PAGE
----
Any baby born before 37 completed weeks of pregnancy is considered a preterm (or premature) birth. Among those babies born preterm, approximately 83% are born between 32 and 36 weeks of gestation, 10% are born between 28 and 31 weeks of gestation, and 6% are born at less than 28 weeks gestation. All preterm babies are at risk for serious health problems, and the earlier they are born, the greater their risk of long-term disabilities and death.

Women who have had a preterm birth in the past are at a greatly increased risk for preterm birth in subsequent pregnancies. Other risk factors for preterm birth include a previous low birth weight delivery (less than 5 ½ pounds), multiple births, smoking, unplanned pregnancy, infections, and poor nutrition.

Despite the magnitude of this problem, there exist no truly effective treatments to prevent preterm deliveries. Recently, the results of several small trials have suggested that 17-alpha-hydroxyprogesterone caproate (17P), a type of progesterone, may reduce the incidence of preterm birth. Therefore, a group of researchers set out to conduct a larger study of 17P in women who were at high risk of preterm birth.

This study, published in the June 12, 2003 issue of the New England Journal of Medicine , found that weekly treatment with 17P between the 16th and 20th weeks of pregnancy significantly reduced the rate of preterm birth in high-risk women. It also reduced the likelihood of several complications for their infants.

About the study

The researchers conducted a double-blind, placebo-controlled trial involving 463 pregnant women with a documented history of spontaneous preterm birth. All of the women enrolled in the study were between the 16th and 20th weeks of their pregnancy and had a history of preterm birth. All of the women also underwent an ultrasound to confirm the stage of their pregnancy and to identify any possible fetal anomalies.

The women were then randomized to receive either weekly injections of 250 mg (milligrams) of 17P or weekly injections of a placebo (castor oil). These injections were continued until either the completion of the 36th week of pregnancy or birth. All of the women participating in the study continued to receive appropriate prenatal care from their chosen physicians. After delivery,obstetrical nurses documented the date, birth weight, neonatal course, and any complications for each birth.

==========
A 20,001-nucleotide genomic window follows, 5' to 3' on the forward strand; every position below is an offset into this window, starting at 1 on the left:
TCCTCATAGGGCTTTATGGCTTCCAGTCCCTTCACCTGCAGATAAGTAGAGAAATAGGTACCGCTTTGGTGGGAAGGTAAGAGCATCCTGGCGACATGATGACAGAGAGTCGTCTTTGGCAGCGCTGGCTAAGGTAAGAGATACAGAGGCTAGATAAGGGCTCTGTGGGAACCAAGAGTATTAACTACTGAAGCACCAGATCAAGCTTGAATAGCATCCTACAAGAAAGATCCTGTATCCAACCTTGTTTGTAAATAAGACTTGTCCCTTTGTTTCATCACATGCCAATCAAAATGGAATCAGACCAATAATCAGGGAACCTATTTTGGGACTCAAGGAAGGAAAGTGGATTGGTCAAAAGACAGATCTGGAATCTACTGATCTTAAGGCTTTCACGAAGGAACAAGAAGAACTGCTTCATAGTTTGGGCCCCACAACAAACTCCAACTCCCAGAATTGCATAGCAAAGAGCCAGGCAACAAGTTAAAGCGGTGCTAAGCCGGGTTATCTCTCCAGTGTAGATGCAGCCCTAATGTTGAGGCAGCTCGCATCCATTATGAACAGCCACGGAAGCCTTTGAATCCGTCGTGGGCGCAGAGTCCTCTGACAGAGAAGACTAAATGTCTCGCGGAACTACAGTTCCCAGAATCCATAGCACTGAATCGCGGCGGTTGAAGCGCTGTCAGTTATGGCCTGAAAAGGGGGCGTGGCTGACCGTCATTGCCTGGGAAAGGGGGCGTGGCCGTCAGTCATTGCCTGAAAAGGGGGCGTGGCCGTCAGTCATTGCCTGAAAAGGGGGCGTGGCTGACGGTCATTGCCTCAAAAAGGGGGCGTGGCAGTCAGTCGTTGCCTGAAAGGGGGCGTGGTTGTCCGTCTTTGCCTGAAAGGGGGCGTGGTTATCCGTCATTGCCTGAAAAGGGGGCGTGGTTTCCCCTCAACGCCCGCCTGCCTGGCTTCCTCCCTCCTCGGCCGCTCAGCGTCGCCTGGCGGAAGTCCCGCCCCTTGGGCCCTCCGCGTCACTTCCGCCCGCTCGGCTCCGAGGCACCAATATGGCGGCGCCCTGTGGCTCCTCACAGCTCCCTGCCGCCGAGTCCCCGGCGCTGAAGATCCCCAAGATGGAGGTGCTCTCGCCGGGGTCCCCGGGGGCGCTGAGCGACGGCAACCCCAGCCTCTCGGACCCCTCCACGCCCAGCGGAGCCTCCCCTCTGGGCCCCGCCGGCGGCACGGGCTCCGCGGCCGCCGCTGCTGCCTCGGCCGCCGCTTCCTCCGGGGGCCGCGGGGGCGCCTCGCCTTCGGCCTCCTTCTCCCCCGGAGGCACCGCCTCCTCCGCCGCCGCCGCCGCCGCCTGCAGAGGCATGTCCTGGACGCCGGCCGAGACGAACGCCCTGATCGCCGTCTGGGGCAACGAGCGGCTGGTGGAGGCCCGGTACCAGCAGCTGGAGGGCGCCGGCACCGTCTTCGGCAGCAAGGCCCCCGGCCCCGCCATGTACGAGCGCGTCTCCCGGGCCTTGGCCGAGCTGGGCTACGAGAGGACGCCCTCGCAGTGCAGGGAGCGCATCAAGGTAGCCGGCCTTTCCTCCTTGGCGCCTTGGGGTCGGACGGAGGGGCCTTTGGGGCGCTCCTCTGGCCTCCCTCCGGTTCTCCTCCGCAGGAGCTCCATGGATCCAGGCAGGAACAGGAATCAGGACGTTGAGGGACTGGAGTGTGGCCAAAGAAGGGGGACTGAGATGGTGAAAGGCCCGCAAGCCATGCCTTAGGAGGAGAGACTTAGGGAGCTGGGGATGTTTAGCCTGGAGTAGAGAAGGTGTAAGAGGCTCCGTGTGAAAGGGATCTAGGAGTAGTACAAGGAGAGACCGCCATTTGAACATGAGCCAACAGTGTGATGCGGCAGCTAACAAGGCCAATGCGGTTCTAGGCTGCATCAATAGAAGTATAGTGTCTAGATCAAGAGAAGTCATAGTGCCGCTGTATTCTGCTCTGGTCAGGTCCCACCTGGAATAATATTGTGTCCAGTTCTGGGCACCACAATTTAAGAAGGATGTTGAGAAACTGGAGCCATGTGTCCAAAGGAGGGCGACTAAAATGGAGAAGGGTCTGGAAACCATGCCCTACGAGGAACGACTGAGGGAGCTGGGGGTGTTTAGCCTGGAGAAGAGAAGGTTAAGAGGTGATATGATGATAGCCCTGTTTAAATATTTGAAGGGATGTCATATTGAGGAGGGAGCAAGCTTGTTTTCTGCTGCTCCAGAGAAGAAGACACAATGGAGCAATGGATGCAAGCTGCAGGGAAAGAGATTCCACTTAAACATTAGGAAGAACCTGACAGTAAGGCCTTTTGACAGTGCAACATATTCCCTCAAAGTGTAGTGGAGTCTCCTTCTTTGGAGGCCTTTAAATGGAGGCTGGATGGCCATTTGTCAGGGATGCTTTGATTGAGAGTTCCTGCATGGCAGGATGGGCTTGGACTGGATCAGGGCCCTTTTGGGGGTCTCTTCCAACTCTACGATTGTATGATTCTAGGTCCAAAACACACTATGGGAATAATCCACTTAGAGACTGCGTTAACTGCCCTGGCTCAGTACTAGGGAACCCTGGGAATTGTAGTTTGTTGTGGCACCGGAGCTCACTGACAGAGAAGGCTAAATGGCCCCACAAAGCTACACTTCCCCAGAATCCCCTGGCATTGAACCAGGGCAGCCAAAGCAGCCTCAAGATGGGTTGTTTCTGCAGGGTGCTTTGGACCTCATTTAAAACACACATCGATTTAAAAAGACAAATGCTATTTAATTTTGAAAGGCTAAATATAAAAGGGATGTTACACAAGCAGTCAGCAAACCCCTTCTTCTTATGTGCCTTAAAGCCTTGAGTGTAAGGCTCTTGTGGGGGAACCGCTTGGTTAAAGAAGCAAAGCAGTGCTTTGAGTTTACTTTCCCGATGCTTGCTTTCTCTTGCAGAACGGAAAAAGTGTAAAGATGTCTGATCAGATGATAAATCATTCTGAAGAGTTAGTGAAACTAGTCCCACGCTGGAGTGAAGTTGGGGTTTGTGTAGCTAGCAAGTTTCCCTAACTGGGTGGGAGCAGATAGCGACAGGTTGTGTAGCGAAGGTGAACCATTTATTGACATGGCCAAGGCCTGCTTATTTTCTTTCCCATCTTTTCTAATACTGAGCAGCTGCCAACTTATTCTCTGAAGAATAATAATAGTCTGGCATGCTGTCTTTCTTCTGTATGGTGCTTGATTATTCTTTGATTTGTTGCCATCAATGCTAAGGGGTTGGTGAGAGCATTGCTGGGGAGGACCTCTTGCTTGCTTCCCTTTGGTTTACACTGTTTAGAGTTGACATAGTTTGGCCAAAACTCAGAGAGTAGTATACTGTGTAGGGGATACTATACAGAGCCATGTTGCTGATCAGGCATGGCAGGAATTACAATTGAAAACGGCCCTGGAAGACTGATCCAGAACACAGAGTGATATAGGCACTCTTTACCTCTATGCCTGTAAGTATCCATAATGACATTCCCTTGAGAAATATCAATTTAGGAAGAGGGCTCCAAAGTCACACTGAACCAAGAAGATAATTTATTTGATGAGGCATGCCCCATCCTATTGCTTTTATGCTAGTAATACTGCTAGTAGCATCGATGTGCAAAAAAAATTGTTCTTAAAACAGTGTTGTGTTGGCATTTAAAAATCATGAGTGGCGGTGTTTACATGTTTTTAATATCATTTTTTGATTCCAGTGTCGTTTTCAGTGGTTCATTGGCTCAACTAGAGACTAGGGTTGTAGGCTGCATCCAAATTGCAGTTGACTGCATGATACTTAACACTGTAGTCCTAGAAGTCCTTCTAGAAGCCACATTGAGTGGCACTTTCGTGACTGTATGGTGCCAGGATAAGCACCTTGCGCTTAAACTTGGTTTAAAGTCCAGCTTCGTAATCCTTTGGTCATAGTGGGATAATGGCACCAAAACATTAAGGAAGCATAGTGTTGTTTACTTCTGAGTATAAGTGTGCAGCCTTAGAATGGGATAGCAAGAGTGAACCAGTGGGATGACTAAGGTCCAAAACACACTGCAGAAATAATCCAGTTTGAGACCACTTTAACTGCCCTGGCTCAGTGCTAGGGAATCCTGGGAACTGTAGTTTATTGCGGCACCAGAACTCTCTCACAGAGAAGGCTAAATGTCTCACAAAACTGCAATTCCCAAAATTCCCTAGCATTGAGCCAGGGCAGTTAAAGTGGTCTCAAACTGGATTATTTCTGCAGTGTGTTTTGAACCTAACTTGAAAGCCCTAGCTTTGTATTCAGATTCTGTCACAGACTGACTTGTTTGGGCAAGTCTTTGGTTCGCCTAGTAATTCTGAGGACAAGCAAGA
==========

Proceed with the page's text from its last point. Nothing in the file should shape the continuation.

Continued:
The findings

The base-line characteristics for all 463 women in the study were similar. These characteristics included duration of current pregnancy, marital status, body-mass index, educational level, smoking status, and substance use during pregnancy.

The researchers found that treatment with 17P significantly reduced the incidence of delivery at less than 37 weeks of gestation (36.3% in the progesterone group vs 54.9% in the placebo group), delivery at less than 35 weeks of gestation (20.6% in the progesterone group vs 30.7% in the placebo group), and delivery at less than 32 weeks gestation (11.4% in the progesterone group vs 19.6% in the placebo group).

They also found that there was a significant reduction in the risk of low birth weight (below 5 ½ lbs.) for infants in the progesterone group. Infants of women treated with 17P also had significantly lower rates of necrotizing enterocolitis (an inflammation causing injury to the bowel), intraventricular hemorrhage (bleeding into the normal fluid spaces within the brain), and need for supplemental oxygen.

How does this affect you?

The study concluded that weekly injections of 17P beginning in the 16th through the 20th week of pregnancy and continuing to the 36th week of pregnancy or birth resulted in a substantial reduction in the rate of recurrent preterm birth among high-risk women. It also reduced the likelihood of several neonatal complications.

However, it is still too early to recommend widespread use of 17P. Until more is known about the hormone and how works, it is best to proceed cautiously. Thirty years ago, physicians routinely used another hormone—diethylstilbesterole (DES)—for the same purpose. It was later discovered that DES exposure led to an increased risk of a rare vaginal cancer in girls born to these women. Even worse, the drug was never shown to effectively reduce the risk of preterm birth. While 17P appears to work, and there is currently no reason to suspect that it will cause such serious problems down the road, the experience with DES serves as a reminder of the dangers inherit in the use of any medications, particularly during pregnancy.

In addition, although 17P significantly reduced the rate of preterm birth among those women in the study who received it, the overall rate of preterm birth was still quite high (36.3%) in this high-risk group. Therefore, more research is needed to identify both other causes of preterm birth and other methods of preventing it.